What Does a Firefighter Do?
If you tend to run toward danger instead of running away from it, here’s a job that can channel that energy.
A firefighter, also called a fireman or firewoman, is a highly skilled first responder who works to prevent, fight and extinguish fires. A firefighter serves as an emergency medical technician (EMT), caring for those rescued from a fire or another emergency. Some firefighters also investigate the causes of fires, especially if arson is suspected.
Firefighters — many of them volunteers — are almost always the first ones on the scene, thus the name first responder. They respond to fires, traffic accidents, hazardous material spills and other emergencies.
The work can be dangerous. For some, that’s part of the appeal.
These workers remain on call at the fire station, where they sleep, eat and perform other duties during shifts that typically last 24 hours. This odd schedule allows cities to provide continuous coverage, and it also builds camaraderie among the firefighters.
If the thought of this rewarding job makes your heart beat faster, keep on reading to learn how to train to become a firefighter and hear from a career firefighter and a volunteer what’s it’s like to do this job.
- Respond to emergencies
- Fight fires using water hoses, fire extinguishers and water pumps
- Enter burning buildings to rescue people and animals
- Keep the fire station and fire equipment in good condition
- Participate in fire safety educational activities
- Update records on service calls, equipment inspection or repair
- Follow all safety protocols
- Conduct drills and training exercises
- Participate in physical fitness training
- Inspect buildings for fire safety (depends on role)
How To Become a Firefighter: FAQs
What steps do I need to take?
First, you’ll need a high school diploma or equivalent. While in school, make sure you are taking courses in math and problem-solving. You can get a head start by taking a local CPR class and volunteering to help out around the local fire station.
Next, you’ll need to start more in-depth medical training by earning emergency medical technician (EMT) certification.
Next, focus on fire training. Most prospective firefighters get the bulk of their initial training at a fire academy. Training includes learning firefighting and fire-prevention techniques, local building codes, use of firefighting tools and emergency medical tactics.
Fire academy is also when you can begin to specialize. When a firefighting team reaches the scene of a fire, each member is in charge of a specific task. For example, a hose operator connects the hose to the hydrant and sprays the hose toward the flames. A tiller maneuvers the aerial ladder into place.
Another stop on your journey could be earning a certificate or associate degree in fire science. Programs cover fire behavior, firefighting and prevention, fire management, evacuation techniques and fire investigation. This step is in addition to fire academy but it may set you up for leadership roles in the future.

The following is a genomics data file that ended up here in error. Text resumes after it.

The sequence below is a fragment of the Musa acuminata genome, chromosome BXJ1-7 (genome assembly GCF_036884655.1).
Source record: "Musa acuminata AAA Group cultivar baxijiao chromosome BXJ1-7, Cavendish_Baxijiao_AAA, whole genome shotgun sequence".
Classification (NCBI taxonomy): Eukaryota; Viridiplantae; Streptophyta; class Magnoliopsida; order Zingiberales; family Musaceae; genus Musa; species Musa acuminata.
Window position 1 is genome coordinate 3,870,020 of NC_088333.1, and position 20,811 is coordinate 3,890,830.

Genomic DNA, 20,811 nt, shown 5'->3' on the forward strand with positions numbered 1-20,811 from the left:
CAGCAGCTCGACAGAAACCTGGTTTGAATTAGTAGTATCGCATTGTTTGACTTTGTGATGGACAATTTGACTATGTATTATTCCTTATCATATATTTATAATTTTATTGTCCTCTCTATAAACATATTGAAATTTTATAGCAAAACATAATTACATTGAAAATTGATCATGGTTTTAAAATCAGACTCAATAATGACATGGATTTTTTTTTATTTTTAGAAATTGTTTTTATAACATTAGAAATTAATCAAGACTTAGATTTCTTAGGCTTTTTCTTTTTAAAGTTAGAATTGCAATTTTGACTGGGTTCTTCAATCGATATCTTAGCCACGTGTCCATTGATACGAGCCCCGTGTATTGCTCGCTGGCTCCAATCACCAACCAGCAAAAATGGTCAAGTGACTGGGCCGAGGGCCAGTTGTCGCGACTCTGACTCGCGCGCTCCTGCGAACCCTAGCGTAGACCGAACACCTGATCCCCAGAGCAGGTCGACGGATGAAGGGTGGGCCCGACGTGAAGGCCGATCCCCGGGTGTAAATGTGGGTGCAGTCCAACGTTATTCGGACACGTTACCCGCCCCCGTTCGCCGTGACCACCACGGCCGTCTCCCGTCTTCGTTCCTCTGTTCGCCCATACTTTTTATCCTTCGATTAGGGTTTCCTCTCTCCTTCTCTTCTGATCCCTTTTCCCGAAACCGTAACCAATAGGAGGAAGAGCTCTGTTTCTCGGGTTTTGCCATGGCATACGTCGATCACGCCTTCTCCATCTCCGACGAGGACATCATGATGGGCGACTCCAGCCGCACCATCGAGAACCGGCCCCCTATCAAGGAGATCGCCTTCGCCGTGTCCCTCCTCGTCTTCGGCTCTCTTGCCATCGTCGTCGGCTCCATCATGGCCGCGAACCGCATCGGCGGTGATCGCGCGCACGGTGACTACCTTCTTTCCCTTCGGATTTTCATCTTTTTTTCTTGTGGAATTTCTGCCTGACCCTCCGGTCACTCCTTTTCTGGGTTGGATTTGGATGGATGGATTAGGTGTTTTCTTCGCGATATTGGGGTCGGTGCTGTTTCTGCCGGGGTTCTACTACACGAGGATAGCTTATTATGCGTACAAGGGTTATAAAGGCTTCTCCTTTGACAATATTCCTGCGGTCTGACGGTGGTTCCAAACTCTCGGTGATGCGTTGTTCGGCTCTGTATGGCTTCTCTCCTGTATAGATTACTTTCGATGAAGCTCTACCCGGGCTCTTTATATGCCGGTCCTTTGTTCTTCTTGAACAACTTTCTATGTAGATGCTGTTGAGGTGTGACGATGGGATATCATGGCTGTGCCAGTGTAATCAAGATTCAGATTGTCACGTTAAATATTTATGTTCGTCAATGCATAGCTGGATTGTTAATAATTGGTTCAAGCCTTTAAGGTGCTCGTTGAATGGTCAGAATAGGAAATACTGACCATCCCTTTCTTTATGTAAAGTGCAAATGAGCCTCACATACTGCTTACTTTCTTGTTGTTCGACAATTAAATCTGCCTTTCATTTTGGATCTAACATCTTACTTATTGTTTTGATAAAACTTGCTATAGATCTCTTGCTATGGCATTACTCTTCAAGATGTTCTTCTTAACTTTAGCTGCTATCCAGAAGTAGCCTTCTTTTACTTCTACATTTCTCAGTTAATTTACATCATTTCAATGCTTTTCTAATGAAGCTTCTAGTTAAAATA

If you want to become a wildland firefighter, you’ll need to complete an apprenticeship, which can last from 12 to 48 months.
No matter your path, you’ll need pass tests to prove physical stamina as well as written tests and interviews. Once accepted, you’ll go through a probationary period that typically lasts a year.
You may need to earn certification or licensing; it depends on city and state rules. Two common certifications are Firefighter I and Firefighter II certifications, but not all agencies require them.
For example, in Georgia, those who complete fire academy training can take the Firefighter I test to earn state certification as a firefighter. They can take another test to earn national certification. Other states and fire academies combine Firefighter I and II certification into their programs. So again, make sure you understand the rules for your state or locale.
Some career and long-term volunteer firefighters attend training sessions, such as the ones sponsored by the National Fire Academy that cover anti-arson techniques, disaster preparedness and hazardous materials control.
Are there any other qualifications?
You must be 18 years old to work for most local agencies or employers. For some, the age requirement is 21.
Expect a background check and drug screening.
Some departments require firefighters have a commercial driver’s license (CDL) to drive a fire truck.
How long does it take to become a firefighter?
Fire academy typically lasts about five to six months.
Practice drills are a constant in a firefighter's life, and continuing education to maintain EMT and other credentials is ongoing.
What is a volunteer firefighter?
Volunteer firefighters work alongside paid firefighters to keep their community safe. As volunteer firefighter Michal Cohen explains, most volunteers get the same training and do the same job as their paid counterparts. One difference is that volunteers typically work part-time as firefighters so they can still earn a living at their regular jobs.
Are firefighters in demand?
The Bureau of Labor Statistics predicts about 28,000 openings each year between 2021 and 2031. (That’s 4% growth.)
What skills are needed to be a firefighter?
Being a successful firefighter requires that you be:
- Physically fit (may include 20/20 eyesight)
- Compassionate and empathetic
- Calm under intense pressure
- Decisive, even in difficult situations
- A good communicator
This career isn’t for the faint of heart. It’s also not for adrenaline junkies because in between fire calls, there are mundane but necessary tasks to be completed. As mentioned, fire training and practice never stop. But for those who want to serve their communities and relish all aspects of the job, this is a rewarding career to consider. Check out SkillPointe’s training options and take the next step.